Tag Archives: Daddy

Cook Until Done

I’m bringing the carrot casserole to our family Thanksgiving at Cowtail tomorrow. Any potluck, buffet or repast wouldn’t be a family dinner without it. I’m not even sure where it came from, but the dish entered the family cookbook after Daddy and Gay married in the early 1980s. Come to think of it, I’ve never been served carrot casserole at any other family’s table or at a restaurant so it may be unique to our family.

Carrot casserole. You can pretty much figure it out from here.

After 20+ years of making it a couple of times a year, I don’t consult the recipe or measure anymore. It’s about 2 lbs. of peeled carrots, sliced and parboiled. A half of a good-sized onion, minced. A good measure of the sharpest cheddar cheese at hand. Two dollops of mayonnaise. More salt than you think it will need but it needs it. Mix together and spread into a lightly buttered casserole dish, usually the Corning French White that I got for wedding gifts a lifetime ago. Top with some seasoned stuffing mix that’s been tossed with a little butter. Pop it into a 350 degree oven.

And that’s when I stop to smile as I remember the last line of Daddy’s recipe:

“Cook until done.”

I love the shorthand of it, the way that my father knew that I would know when the dish was right. Cook it until it’s done.

One Thanksgiving when I had just moved out on my own and was learning to cook for real, I wrote the carrot casserole recipe down on a sheet of yellow legal paper as Daddy dictated. My handwriting was young and strong and girlishly loopy. Back then, before keyboards and touchscreens and voice to text apps, I still used my handwriting all day, every day. Back then, I could call my Daddy if part of the instructions didn’t make sense. I can see his hand (back when he still had all of his fingers!), the way he punctuated instructions with his fingers splayed apart and used them to show a pinch or a stir or a scatter. Then when the instructions were over, he would do that little upward flip of the palm to show that it was finished and relatively simple and he had absolute faith that I could do it. Just keep going until it’s done.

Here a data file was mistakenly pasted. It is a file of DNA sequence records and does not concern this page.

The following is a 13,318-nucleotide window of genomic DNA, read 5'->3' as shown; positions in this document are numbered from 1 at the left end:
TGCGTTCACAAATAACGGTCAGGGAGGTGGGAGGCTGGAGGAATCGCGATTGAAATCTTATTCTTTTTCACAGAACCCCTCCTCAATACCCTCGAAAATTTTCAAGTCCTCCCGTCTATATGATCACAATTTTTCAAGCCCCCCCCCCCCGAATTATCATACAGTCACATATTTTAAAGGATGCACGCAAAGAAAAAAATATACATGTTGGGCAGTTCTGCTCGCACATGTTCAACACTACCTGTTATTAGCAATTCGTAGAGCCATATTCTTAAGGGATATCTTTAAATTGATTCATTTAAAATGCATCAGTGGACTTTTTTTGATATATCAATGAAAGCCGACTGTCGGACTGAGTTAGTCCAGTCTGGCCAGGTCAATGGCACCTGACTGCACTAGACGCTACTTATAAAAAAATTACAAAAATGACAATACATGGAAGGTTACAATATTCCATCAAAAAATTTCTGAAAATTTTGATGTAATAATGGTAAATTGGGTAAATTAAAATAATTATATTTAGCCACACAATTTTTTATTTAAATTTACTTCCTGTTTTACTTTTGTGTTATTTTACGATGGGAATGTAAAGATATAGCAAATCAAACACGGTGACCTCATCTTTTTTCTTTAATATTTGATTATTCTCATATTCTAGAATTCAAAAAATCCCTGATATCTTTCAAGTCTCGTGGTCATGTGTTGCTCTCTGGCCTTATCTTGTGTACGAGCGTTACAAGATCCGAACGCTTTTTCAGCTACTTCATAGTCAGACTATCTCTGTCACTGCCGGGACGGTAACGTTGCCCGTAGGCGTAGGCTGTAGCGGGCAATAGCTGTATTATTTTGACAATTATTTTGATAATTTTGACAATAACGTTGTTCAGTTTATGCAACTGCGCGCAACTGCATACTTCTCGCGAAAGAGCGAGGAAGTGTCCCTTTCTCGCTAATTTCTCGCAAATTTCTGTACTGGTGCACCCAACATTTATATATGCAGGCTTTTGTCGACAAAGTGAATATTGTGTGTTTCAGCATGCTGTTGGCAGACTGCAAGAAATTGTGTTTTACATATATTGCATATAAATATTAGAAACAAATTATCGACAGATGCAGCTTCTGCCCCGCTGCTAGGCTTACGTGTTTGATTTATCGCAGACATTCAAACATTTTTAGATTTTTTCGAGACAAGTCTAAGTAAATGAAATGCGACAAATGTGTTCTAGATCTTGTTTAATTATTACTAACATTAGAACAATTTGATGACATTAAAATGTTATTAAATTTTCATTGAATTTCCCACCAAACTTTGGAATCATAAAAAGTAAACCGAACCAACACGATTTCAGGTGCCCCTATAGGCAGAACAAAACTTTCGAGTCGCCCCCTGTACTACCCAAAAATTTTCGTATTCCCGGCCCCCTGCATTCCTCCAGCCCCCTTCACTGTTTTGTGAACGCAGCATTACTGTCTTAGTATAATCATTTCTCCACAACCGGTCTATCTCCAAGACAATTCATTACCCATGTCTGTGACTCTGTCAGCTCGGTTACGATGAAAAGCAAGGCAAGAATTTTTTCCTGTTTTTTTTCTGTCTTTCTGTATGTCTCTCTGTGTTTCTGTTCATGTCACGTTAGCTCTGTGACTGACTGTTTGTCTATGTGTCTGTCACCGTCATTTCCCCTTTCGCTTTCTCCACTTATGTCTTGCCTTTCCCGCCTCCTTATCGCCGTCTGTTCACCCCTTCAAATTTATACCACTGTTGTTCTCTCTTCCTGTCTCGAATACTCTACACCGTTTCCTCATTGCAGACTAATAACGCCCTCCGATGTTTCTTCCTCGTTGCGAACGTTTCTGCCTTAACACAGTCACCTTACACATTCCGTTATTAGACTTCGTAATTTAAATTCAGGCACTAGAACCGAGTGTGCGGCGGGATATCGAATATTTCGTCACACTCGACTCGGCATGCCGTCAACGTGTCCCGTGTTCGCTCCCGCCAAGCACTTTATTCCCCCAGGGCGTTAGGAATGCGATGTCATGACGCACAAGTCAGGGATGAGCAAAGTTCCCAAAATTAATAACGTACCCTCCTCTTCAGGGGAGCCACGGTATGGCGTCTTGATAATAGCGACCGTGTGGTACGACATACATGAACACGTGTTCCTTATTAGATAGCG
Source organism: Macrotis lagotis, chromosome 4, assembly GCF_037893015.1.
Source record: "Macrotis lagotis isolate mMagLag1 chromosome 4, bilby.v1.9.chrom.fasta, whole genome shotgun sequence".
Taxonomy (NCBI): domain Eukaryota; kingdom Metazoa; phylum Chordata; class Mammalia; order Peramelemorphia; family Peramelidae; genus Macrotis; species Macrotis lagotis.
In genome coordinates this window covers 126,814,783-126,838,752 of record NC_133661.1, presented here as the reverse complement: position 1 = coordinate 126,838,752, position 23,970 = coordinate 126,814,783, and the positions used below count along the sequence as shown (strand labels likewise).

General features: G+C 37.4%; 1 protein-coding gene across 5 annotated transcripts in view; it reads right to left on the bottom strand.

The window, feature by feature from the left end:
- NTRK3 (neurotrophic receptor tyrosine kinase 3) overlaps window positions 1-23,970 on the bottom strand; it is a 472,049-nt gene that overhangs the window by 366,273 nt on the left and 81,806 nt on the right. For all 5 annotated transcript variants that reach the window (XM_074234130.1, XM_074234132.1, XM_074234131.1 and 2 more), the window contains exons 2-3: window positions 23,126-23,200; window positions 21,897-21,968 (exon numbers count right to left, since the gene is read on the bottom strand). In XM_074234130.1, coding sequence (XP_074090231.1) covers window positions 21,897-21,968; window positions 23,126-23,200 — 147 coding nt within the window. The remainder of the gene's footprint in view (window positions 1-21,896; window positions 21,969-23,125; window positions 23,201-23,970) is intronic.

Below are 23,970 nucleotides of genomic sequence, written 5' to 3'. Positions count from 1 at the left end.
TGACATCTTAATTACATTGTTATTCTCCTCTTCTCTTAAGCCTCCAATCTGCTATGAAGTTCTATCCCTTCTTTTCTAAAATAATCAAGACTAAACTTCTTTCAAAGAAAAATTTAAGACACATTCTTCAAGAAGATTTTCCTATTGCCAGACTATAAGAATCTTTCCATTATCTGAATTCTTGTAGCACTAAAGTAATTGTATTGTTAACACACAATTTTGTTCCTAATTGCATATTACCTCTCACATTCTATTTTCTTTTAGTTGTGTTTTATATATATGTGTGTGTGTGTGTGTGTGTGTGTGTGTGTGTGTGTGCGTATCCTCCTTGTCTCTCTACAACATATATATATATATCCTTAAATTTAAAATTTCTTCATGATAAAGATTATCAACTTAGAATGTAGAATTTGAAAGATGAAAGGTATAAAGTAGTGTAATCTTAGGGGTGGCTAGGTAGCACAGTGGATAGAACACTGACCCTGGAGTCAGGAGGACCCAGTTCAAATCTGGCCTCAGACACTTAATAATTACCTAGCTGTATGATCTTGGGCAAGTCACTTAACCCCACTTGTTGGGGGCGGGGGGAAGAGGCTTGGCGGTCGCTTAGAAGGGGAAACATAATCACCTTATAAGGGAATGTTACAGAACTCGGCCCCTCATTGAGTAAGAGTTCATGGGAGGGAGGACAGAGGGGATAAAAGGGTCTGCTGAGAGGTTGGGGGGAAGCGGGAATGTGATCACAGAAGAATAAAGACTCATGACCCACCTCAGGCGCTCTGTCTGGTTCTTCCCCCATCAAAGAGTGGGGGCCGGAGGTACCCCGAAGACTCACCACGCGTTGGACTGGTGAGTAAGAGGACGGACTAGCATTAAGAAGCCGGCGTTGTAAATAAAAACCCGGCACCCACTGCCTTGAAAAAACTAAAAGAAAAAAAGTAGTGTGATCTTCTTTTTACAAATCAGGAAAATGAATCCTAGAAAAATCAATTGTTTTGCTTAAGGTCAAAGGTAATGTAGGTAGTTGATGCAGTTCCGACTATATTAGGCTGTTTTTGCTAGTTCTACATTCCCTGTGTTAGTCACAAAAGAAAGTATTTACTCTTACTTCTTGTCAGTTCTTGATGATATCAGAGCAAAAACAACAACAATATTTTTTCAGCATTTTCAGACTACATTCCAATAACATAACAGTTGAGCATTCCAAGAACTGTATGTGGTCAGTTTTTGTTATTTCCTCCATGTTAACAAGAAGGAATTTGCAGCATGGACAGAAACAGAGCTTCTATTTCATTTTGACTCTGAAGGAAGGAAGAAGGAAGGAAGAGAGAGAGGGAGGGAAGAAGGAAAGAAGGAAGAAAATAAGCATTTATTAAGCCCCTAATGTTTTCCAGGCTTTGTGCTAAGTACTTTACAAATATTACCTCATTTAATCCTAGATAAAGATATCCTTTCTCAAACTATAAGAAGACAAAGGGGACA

When I went out to get some grocery things this afternoon, my heart was torn about–of all things–pie. Daddy was big into pie and Thanksgiving is the Pie Holiday. I remember a year at Joe and Beth’s house when we had SEVEN kinds of pie. I don’t know how to make pies. I usually choose cake over pie. But my heart hurts for pie this year. Emily posted a photo of an apple pie with a perfect scatter of autumn leaves cut from dough across its golden top. Daddy did that.  Diane’s pecan pie displayed geometric precision in both nut placement and fluted edges. Daddy did that. Jo had a couple of sweet potato pies going alongside her greens. Daddy did that. Mir baked pumpkin pie with gluten free crust and burned the first one then tried again until it came out perfect. Daddy did that too. Well, not the gluten-free part, but the trying again part.

So with my dangerous combination of heartache and enthusiasm, I found myself in the baking aisle this afternoon, talking myself into a 2 or 3 pie commitment on top of the carrot casserole, the cranberry relish, and the rosemary roasted butternut squash I was already down for. I don’t even own pie pans so there I was in front of the disposable aluminum pan display, trying to invoke the spirit of Sam Garrett (who would have been at Williams-Sonoma three months ago to stock up on pie tins).

As I weighed the difference between 9-inch and 10-inch with lids or lidless, a tiny woman at my left elbow cried, “Ten dollars for a turkey pan? Lawd, they got to be kidding me!” I helped her check to see if any of the sizes across the bottom shelf would work but none was cheaper than eight bucks. Three stair-step girls in winter coats and neat braids waited behind the woman. The youngest, about five, wandered over to a display. “Grandma, look! They got snowman marshmallows!” The tiny grandmother waved away the marshmallows with the turn of her hand, fingers pinching the air to sketch a silent “no.”